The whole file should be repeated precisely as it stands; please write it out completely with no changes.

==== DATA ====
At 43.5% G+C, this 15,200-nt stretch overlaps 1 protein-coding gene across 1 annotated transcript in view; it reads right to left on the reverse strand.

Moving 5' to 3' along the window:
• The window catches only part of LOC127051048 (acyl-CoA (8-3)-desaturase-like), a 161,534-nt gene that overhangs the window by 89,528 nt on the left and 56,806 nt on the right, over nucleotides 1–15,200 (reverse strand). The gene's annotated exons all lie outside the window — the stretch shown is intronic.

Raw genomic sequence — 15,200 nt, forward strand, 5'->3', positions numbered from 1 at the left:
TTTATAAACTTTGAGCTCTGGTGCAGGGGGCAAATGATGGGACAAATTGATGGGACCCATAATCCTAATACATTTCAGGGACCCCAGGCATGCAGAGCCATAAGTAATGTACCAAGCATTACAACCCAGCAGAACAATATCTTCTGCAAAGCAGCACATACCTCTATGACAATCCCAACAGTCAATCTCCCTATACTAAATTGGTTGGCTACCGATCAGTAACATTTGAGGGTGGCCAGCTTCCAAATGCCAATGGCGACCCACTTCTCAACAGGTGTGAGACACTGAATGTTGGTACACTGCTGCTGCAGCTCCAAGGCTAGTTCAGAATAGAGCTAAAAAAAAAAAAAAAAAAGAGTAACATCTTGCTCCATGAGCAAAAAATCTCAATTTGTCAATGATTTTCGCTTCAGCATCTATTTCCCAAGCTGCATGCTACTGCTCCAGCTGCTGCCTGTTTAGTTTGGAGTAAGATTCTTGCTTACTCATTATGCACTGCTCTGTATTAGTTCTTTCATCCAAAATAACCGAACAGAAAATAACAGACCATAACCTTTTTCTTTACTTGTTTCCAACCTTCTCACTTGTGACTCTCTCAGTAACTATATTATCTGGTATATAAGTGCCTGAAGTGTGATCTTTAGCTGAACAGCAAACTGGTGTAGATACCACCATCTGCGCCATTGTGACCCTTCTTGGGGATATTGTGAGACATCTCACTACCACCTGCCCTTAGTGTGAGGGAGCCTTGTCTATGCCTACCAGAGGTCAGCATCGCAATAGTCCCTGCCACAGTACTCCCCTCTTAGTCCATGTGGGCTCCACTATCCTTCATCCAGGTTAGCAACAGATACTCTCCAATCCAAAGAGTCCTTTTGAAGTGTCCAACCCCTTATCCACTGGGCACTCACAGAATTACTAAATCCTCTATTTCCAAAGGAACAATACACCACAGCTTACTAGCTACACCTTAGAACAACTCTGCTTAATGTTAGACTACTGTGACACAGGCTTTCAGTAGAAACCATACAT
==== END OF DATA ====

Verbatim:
At 43.5% G+C, this 15,200-nt stretch overlaps 1 protein-coding gene across 1 annotated transcript in view; it reads right to left on the reverse strand.

Moving 5' to 3' along the window:
• The window catches only part of LOC127051048 (acyl-CoA (8-3)-desaturase-like), a 161,534-nt gene that overhangs the window by 89,528 nt on the left and 56,806 nt on the right, over nucleotides 1–15,200 (reverse strand). The gene's annotated exons all lie outside the window — the stretch shown is intronic.

Raw genomic sequence — 15,200 nt, forward strand, 5'->3', positions numbered from 1 at the left:
TTTATAAACTTTGAGCTCTGGTGCAGGGGGCAAATGATGGGACAAATTGATGGGACCCATAATCCTAATACATTTCAGGGACCCCAGGCATGCAGAGCCATAAGTAATGTACCAAGCATTACAACCCAGCAGAACAATATCTTCTGCAAAGCAGCACATACCTCTATGACAATCCCAACAGTCAATCTCCCTATACTAAATTGGTTGGCTACCGATCAGTAACATTTGAGGGTGGCCAGCTTCCAAATGCCAATGGCGACCCACTTCTCAACAGGTGTGAGACACTGAATGTTGGTACACTGCTGCTGCAGCTCCAAGGCTAGTTCAGAATAGAGCTAAAAAAAAAAAAAAAAAAGAGTAACATCTTGCTCCATGAGCAAAAAATCTCAATTTGTCAATGATTTTCGCTTCAGCATCTATTTCCCAAGCTGCATGCTACTGCTCCAGCTGCTGCCTGTTTAGTTTGGAGTAAGATTCTTGCTTACTCATTATGCACTGCTCTGTATTAGTTCTTTCATCCAAAATAACCGAACAGAAAATAACAGACCATAACCTTTTTCTTTACTTGTTTCCAACCTTCTCACTTGTGACTCTCTCAGTAACTATATTATCTGGTATATAAGTGCCTGAAGTGTGATCTTTAGCTGAACAGCAAACTGGTGTAGATACCACCATCTGCGCCATTGTGACCCTTCTTGGGGATATTGTGAGACATCTCACTACCACCTGCCCTTAGTGTGAGGGAGCCTTGTCTATGCCTACCAGAGGTCAGCATCGCAATAGTCCCTGCCACAGTACTCCCCTCTTAGTCCATGTGGGCTCCACTATCCTTCATCCAGGTTAGCAACAGATACTCTCCAATCCAAAGAGTCCTTTTGAAGTGTCCAACCCCTTATCCACTGGGCACTCACAGAATTACTAAATCCTCTATTTCCAAAGGAACAATACACCACAGCTTACTAGCTACACCTTAGAACAACTCTGCTTAATGTTAGACTACTGTGACACAGGCTTTCAGTAGAAACCATACAT